Submitted to The Economist
Though your newspaper’s attempt at presenting the issue of homeownership in an expansive and historic view was engaging and unique (“Home ownership is the West’s biggest economic-policy mistake”), the coverage was quite narrow and incomplete.
Homeownership rates vary wildly across countries for a variety of reasons. For example, to lump Romania – which went from zero private home ownership to a rate over 95% virtually overnight after the collapse of communism – as somehow a failure in homeownership policy is as absurd as implying that Japan has affordable home prices without acknowledging the country’s declining population. For reference, consider home prices in Youngstown, Ohio, where population is falling and housing is exceedingly affordable, to verify if the two variables are related.
You correctly point out that the rapid rate of job creation in San Francisco has pushed home prices to record high levels, but this is more the result of misguided local policy that has prevented developers from building homes than anything else. In fact, while Texas and Utah have enjoyed even stronger job creation, home prices have remained manageable because construction has been relatively active.
We at National Association of Realtors® have been fervently advocating for increased housing supply and responsible lending standards. When Fannie Mae and Freddie Mac were bailed out by U.S. taxpayers, the federal government’s primary motivation was defending the entities’ foundational mission of providing accessible mortgages to creditworthy Americans. But, in the aftermath of this bailout, mortgage default rates have plunged while profits returned to the government have been significant– far exceeding initial investments. Fannie and Freddie should have never gone off track, wrongly building an internal hedge fund to bet on the market and drive profit, but the American people have always viewed their mission of promoting responsible and sustainable homeownership as worthwhile.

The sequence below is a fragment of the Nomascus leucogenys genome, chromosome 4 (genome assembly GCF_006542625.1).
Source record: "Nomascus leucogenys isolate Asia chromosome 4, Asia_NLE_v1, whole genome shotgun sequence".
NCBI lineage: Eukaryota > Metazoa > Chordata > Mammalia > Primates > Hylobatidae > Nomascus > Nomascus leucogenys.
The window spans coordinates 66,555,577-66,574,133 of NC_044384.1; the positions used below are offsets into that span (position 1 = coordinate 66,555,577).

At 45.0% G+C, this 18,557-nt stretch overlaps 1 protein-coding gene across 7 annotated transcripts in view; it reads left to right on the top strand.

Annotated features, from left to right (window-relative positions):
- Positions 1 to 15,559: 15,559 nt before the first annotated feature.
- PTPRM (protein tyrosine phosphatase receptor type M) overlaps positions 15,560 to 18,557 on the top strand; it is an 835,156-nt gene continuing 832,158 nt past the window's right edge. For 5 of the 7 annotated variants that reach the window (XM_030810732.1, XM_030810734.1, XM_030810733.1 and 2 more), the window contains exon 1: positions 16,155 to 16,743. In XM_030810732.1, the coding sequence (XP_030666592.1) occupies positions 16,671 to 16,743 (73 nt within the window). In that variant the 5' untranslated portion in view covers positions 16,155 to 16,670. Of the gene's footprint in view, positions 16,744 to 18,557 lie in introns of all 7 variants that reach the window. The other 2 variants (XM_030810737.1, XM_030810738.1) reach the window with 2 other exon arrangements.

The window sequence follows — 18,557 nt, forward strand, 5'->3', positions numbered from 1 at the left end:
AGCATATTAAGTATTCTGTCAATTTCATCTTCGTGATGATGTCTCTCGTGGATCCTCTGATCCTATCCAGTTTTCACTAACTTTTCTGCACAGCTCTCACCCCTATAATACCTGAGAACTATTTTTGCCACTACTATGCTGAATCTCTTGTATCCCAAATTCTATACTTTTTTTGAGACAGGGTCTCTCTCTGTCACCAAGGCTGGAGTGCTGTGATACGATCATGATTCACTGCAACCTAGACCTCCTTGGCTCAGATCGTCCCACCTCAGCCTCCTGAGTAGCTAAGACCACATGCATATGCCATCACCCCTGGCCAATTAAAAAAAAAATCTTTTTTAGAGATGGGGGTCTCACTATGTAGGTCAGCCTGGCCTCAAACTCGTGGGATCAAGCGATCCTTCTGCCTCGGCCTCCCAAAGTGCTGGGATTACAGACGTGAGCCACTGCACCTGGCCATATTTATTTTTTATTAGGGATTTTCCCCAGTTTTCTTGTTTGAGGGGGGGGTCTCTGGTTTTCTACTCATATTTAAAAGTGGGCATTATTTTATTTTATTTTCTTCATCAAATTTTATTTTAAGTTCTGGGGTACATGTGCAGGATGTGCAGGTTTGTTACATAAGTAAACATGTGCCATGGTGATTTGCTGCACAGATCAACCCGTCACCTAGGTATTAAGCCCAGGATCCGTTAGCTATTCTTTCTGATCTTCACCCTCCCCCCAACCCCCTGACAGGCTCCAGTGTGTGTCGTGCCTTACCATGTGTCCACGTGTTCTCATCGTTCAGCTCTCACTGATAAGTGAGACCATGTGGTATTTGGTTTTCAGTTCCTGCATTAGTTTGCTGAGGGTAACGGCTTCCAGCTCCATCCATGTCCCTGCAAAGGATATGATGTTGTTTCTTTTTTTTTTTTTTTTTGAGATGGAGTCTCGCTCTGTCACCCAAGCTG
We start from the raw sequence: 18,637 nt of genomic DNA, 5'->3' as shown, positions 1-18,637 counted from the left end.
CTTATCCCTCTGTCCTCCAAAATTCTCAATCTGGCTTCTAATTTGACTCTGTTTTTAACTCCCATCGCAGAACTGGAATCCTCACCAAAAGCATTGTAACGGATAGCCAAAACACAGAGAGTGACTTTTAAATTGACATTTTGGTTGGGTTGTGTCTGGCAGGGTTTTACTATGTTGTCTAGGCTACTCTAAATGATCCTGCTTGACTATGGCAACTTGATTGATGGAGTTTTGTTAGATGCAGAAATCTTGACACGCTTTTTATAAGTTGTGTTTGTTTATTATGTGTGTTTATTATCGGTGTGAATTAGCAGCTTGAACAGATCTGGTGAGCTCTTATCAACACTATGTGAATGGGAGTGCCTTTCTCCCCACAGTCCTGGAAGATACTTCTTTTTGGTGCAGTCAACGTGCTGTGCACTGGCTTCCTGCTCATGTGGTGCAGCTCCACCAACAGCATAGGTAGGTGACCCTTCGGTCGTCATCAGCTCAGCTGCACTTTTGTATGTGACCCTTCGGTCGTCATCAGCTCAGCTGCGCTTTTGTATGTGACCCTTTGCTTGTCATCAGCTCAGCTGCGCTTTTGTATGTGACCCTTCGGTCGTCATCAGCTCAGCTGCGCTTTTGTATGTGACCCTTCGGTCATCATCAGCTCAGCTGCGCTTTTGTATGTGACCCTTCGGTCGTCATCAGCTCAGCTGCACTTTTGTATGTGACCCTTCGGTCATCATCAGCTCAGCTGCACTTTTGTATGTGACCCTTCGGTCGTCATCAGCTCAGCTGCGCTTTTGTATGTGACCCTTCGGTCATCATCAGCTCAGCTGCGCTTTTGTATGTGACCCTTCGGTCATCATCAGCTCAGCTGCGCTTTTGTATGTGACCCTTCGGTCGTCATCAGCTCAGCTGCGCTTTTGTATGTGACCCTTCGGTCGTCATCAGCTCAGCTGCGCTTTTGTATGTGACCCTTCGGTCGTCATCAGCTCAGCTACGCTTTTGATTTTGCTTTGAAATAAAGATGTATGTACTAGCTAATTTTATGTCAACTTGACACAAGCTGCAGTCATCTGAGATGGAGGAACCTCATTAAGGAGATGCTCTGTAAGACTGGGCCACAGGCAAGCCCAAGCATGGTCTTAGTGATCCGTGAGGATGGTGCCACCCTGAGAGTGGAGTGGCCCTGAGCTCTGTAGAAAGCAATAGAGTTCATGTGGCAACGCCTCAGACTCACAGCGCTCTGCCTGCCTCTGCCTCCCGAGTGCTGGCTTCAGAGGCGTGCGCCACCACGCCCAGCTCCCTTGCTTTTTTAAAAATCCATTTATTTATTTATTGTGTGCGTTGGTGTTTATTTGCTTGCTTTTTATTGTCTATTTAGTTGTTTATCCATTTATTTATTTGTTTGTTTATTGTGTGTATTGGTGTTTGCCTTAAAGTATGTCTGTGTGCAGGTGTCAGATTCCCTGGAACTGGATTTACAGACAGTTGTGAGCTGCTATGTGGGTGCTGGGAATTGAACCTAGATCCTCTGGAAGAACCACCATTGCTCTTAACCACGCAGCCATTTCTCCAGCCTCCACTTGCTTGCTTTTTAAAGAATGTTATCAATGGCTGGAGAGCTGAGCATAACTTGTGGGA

Homeownership provides immense benefits for our country (economic growth), local communities (civic and charitable engagement), and for families (wealth building and performance outcome of children).
In your continued dismissal of the positive values of homeownership, a question should be asked: who would own real estate if not homeowners? Landlords, both small and corporate, and the government, but not the masses of private citizens living in the country? Would a corporate oligarch-controlled country provide for a better society? What about a government-owned country? Most students of both history and economics would resoundingly answer no.
A country that does not value property-owning democracy should expect eventual transition into socialism and the steady disrespect of property (according to John Locke’s and Thomas Jefferson’s definition of ‘The Pursuit of Happiness’). Take a look on the other side of the European continent – where Romania has been steadily growing in the presence of democratic capitalism – and we see just how valuable the opportunity for private property is in the promotion and defense of prosperity, freedom and happiness.